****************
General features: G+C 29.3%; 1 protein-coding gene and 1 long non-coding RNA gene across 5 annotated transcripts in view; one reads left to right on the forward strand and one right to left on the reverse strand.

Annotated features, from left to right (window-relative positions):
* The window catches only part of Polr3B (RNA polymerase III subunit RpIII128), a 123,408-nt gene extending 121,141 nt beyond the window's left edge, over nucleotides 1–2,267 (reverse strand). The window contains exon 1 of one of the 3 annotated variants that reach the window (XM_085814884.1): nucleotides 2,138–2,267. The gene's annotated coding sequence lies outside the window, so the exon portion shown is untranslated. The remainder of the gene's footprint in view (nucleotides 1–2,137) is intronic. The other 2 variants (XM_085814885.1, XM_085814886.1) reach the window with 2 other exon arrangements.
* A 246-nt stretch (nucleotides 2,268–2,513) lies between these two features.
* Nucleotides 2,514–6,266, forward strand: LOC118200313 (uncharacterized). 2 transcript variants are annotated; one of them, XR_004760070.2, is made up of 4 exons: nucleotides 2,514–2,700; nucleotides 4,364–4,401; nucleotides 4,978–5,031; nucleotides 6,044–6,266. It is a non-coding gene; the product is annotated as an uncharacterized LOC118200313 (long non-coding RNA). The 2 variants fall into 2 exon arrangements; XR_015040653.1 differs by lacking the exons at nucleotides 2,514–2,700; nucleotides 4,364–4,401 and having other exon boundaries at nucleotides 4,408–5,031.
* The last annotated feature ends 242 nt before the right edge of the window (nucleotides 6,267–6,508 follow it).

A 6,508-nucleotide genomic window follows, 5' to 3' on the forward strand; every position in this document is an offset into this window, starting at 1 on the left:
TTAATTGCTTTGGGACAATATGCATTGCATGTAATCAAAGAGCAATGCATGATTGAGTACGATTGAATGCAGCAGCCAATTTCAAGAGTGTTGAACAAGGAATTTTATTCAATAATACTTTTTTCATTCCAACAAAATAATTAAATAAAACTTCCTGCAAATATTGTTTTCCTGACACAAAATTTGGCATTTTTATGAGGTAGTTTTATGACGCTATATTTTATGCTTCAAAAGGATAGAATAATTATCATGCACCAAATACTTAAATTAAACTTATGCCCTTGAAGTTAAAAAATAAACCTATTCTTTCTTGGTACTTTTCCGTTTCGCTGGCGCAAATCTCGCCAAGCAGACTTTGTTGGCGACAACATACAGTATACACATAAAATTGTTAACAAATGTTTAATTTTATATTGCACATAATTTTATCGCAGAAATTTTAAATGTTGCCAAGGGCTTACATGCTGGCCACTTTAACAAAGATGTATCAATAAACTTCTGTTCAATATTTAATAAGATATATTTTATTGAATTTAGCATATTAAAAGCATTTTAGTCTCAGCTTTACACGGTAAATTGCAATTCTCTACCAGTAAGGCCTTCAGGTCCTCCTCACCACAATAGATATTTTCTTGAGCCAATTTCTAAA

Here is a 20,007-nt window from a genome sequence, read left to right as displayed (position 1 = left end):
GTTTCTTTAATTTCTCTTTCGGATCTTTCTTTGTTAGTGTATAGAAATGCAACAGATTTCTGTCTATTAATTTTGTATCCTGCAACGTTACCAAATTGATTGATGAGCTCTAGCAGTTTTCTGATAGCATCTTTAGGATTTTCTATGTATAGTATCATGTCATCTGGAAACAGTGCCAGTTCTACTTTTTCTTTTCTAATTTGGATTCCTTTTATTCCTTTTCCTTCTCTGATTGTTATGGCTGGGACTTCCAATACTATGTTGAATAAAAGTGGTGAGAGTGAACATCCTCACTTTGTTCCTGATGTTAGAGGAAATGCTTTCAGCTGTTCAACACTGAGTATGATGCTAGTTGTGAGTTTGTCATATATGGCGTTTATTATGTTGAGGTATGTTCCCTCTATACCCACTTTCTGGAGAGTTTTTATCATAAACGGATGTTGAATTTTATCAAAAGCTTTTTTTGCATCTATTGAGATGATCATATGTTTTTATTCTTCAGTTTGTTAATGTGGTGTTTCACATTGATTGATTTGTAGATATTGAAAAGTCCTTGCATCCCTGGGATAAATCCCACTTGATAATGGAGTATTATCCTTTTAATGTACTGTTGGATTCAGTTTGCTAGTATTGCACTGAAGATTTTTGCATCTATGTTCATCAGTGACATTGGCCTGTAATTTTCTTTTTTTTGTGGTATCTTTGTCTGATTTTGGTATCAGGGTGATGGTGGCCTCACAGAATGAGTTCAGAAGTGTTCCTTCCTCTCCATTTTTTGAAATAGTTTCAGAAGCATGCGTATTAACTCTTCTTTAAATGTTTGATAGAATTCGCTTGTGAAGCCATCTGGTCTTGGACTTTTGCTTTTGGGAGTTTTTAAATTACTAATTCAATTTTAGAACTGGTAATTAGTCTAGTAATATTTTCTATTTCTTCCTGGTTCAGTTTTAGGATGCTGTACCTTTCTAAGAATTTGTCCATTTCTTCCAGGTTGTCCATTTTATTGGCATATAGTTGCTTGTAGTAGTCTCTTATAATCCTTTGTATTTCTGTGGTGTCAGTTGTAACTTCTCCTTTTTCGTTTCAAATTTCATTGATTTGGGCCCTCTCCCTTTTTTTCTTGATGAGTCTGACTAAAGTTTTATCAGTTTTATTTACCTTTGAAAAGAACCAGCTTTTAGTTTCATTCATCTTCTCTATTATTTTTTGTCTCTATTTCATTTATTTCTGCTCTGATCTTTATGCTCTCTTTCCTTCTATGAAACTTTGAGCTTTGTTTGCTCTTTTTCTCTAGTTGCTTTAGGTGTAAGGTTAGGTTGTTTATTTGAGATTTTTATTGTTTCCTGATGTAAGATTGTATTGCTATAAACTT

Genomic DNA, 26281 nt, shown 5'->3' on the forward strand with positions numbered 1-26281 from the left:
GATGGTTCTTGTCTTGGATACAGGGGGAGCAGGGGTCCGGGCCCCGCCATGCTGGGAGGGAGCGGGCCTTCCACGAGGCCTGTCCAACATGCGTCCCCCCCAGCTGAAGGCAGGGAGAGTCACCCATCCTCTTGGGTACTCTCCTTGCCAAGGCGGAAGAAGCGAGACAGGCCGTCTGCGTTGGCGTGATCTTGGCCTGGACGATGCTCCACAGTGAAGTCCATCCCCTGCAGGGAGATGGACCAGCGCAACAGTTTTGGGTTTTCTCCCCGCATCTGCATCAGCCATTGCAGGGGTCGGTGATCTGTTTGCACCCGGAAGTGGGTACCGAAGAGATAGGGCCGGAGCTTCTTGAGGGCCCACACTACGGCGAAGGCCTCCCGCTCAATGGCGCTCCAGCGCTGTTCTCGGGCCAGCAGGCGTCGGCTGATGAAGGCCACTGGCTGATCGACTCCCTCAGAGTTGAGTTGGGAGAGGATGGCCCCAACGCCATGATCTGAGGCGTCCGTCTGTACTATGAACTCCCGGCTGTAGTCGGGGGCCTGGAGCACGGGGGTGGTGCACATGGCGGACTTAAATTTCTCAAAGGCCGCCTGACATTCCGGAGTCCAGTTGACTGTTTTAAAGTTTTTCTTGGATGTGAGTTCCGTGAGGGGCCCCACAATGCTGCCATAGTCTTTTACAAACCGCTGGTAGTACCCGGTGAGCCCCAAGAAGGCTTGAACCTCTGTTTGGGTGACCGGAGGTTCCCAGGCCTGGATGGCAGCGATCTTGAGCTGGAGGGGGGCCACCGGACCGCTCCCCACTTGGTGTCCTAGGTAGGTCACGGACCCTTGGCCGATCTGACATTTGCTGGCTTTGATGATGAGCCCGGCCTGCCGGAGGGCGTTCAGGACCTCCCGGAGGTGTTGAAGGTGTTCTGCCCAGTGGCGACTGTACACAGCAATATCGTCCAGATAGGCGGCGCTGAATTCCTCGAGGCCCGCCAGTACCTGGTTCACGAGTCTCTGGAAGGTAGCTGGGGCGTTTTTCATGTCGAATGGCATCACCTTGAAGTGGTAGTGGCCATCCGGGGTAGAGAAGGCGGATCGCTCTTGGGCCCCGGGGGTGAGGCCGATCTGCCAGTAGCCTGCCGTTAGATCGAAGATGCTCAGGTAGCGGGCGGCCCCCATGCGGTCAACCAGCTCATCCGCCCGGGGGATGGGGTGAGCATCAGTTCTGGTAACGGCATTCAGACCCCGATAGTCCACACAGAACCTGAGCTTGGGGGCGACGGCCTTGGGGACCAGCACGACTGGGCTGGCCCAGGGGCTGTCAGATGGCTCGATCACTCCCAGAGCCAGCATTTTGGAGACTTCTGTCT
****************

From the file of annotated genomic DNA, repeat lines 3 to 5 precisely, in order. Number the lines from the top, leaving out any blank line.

* The window catches only part of Polr3B (RNA polymerase III subunit RpIII128), a 123,408-nt gene extending 121,141 nt beyond the window's left edge, over nucleotides 1–2,267 (reverse strand). The window contains exon 1 of one of the 3 annotated variants that reach the window (XM_085814884.1): nucleotides 2,138–2,267. The gene's annotated coding sequence lies outside the window, so the exon portion shown is untranslated. The remainder of the gene's footprint in view (nucleotides 1–2,137) is intronic. The other 2 variants (XM_085814885.1, XM_085814886.1) reach the window with 2 other exon arrangements.
* A 246-nt stretch (nucleotides 2,268–2,513) lies between these two features.
* Nucleotides 2,514–6,266, forward strand: LOC118200313 (uncharacterized). 2 transcript variants are annotated; one of them, XR_004760070.2, is made up of 4 exons: nucleotides 2,514–2,700; nucleotides 4,364–4,401; nucleotides 4,978–5,031; nucleotides 6,044–6,266. It is a non-coding gene; the product is annotated as an uncharacterized LOC118200313 (long non-coding RNA). The 2 variants fall into 2 exon arrangements; XR_015040653.1 differs by lacking the exons at nucleotides 2,514–2,700; nucleotides 4,364–4,401 and having other exon boundaries at nucleotides 4,408–5,031.